How Much Can A Property Manager Raise Rent In California In 2022?

Posted by: TheGuarantors on August 9, 2022




In California, thanks to AB-1482, there is a statewide rent cap which means property managers are allowed to raise the rent by a maximum of 5% plus the local annual inflation rate or 10% altogether, whichever one is lower. For example, if the annual inflation rate is 3%, a property manager could raise the rent by 8%.

Now, that's all well and good, but the inflation rate in California in 2022 is a mind-blowing 9.1%. This means property owners could have increased rent by 14.1% had that 10% control not been put in place.

In this blog, we'll dive a little deeper into those numbers to learn more about AB-1482 and the rent cap, as well as telling you which properties are exempt from the controls.

What is AB-1482?

With approximately half the population of California currently living in a rented property, and the price of rent rising steadily over the last couple of decades, those in low-income households were feeling the pinch. Add into that equation a global pandemic and it's clear that the government needed to take action.

AB-1482, which went into effect on January 1 2020 and will last until January 1 2030, is essentially a rent control measure that ensures property managers in California cannot raise rent costs by more than 10%.

This ordinance was put in place to tackle the growing number of evictions happening throughout the state. From July 2020 through March 2021, authorities across the state's 58 counties completed over 7,500 evictions.

Are there exceptions to the rent cap?

While AB-1482 is a statewide initiative, this doesn't mean that every property in California will be covered under the rent control measures. So, what properties aren't covered?

Single-family homes

Generally speaking, houses in California will not be covered under the AB-1482 rent control. However, if the building is owned by a real estate investment trust (REIT), corporation, or LLC where at least one of the members is a corporation, then it will fall under the regulations.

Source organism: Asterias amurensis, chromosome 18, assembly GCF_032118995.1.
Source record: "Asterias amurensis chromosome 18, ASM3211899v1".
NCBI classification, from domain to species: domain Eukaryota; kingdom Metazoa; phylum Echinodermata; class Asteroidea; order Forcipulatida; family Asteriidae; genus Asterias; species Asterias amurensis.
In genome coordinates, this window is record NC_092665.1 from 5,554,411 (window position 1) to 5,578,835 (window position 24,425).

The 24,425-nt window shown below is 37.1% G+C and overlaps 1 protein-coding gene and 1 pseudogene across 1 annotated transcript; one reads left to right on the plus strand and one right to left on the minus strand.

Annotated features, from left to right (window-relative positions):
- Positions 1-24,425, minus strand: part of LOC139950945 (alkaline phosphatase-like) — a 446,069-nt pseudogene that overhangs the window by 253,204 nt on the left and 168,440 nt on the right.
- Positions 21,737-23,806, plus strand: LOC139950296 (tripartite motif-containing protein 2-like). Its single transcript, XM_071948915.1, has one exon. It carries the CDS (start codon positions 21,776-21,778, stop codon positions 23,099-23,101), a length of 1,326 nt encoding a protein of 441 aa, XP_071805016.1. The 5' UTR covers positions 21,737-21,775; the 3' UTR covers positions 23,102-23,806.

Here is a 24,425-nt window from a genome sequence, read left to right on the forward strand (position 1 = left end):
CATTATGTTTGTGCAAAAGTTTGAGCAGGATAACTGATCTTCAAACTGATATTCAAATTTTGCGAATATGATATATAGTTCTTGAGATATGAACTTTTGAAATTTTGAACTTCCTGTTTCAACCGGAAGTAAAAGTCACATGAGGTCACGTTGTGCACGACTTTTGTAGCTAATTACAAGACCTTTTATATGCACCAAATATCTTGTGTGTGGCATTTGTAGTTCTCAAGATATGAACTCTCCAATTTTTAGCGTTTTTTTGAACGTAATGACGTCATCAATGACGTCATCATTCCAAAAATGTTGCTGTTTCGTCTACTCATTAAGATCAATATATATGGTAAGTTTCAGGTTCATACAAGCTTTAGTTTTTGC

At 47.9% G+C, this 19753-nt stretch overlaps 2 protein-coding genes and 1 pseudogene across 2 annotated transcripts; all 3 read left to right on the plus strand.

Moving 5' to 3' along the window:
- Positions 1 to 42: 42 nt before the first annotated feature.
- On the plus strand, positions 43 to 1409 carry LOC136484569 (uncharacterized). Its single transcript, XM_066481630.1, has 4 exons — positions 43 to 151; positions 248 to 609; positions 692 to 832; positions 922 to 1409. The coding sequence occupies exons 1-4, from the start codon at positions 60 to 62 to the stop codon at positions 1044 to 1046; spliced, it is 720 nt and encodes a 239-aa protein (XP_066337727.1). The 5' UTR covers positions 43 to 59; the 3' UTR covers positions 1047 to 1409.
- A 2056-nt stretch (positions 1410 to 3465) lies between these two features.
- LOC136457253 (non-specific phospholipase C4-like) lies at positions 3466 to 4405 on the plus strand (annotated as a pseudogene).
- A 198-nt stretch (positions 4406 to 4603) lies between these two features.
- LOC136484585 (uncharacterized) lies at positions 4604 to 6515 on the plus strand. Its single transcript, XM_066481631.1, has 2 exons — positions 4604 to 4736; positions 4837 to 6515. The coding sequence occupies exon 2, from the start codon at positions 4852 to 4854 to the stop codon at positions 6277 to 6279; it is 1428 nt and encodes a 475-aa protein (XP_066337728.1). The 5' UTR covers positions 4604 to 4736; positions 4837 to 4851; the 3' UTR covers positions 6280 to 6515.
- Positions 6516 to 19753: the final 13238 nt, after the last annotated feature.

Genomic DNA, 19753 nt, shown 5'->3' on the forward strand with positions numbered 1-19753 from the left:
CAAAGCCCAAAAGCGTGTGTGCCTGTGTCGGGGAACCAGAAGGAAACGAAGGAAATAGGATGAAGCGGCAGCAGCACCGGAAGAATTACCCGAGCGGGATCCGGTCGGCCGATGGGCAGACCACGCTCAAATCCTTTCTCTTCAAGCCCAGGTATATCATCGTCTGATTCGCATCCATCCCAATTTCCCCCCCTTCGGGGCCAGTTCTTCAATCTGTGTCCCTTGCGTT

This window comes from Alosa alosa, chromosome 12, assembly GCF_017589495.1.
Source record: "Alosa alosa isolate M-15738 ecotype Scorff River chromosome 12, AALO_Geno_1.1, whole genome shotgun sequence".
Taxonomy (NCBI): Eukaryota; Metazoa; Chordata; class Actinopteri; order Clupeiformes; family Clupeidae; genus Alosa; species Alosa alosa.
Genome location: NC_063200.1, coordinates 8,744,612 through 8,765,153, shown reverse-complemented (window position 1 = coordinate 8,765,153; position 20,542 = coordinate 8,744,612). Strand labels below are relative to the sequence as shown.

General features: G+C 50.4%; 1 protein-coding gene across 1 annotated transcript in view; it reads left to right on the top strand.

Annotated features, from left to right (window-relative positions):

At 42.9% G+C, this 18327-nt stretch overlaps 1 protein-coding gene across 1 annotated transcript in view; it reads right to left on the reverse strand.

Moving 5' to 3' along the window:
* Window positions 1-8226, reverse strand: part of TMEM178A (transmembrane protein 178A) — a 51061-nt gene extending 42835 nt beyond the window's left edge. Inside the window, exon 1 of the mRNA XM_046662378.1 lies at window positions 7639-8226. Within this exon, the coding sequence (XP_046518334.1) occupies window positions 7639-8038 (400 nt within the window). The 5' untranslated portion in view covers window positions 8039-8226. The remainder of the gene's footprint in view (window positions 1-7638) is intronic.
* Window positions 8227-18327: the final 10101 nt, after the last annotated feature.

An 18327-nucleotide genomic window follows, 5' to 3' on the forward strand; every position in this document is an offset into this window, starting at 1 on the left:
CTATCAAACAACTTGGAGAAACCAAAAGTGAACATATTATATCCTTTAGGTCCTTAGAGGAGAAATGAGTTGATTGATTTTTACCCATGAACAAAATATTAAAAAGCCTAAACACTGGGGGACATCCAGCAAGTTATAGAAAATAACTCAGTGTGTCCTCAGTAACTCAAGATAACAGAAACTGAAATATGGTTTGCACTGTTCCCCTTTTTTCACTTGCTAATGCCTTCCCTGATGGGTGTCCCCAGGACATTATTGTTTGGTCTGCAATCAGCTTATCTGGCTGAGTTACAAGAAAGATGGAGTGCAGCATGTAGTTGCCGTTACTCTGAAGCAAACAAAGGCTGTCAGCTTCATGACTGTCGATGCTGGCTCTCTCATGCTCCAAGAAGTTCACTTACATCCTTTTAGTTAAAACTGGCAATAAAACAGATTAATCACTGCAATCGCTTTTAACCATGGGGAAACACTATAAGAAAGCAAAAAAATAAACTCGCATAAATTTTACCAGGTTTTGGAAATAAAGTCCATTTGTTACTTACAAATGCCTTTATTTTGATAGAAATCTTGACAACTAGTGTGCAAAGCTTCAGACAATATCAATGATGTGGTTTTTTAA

An interesting difference in the law when it comes to duplexes is, that they are covered by the rent cap. However, if you as the property managers live on-site in one of the other properties, then the building becomes exempt.

Condos and new builds

If your property was built no more than 15 years ago then the laws of AB-1482 do not apply to it. So if you're thinking of building a new rental property in California, that too will be exempt from the ordinance.

Commercial buildings

The reason behind commercial buildings not being covered under the new statute is simple. Basically, you don't live in a commercial property, so they cannot be affected by AB-1482.

If your property falls into any of the above parameters then you, as the property owner, can charge whatever you like in rent.

What does this mean for property managers?

As a property manager in the state of California, you will need to be up to date on parameters of AB-1482. However, there are tools and resources available to help attract more renters if your property falls into one of the above exemption categories.

Our Security Deposit Replacement product makes it simple and inexpensive for renters to afford the up-front costs of your property by allowing them to lower move-in costs while ensuring you get the right levels of protection.

Plus, our Lease Guarantee product allows you to approve renters who may not otherwise meet traditional application requirements while lowering your risk exposure by ensuring you have the rent default protection you need to keep your bottom line strong.

Summing up

You can still expand your pool of renters even if your building falls outside of the rent cap guidelines. Get in contact with our team today for more information on how our products can help your portfolio work for you.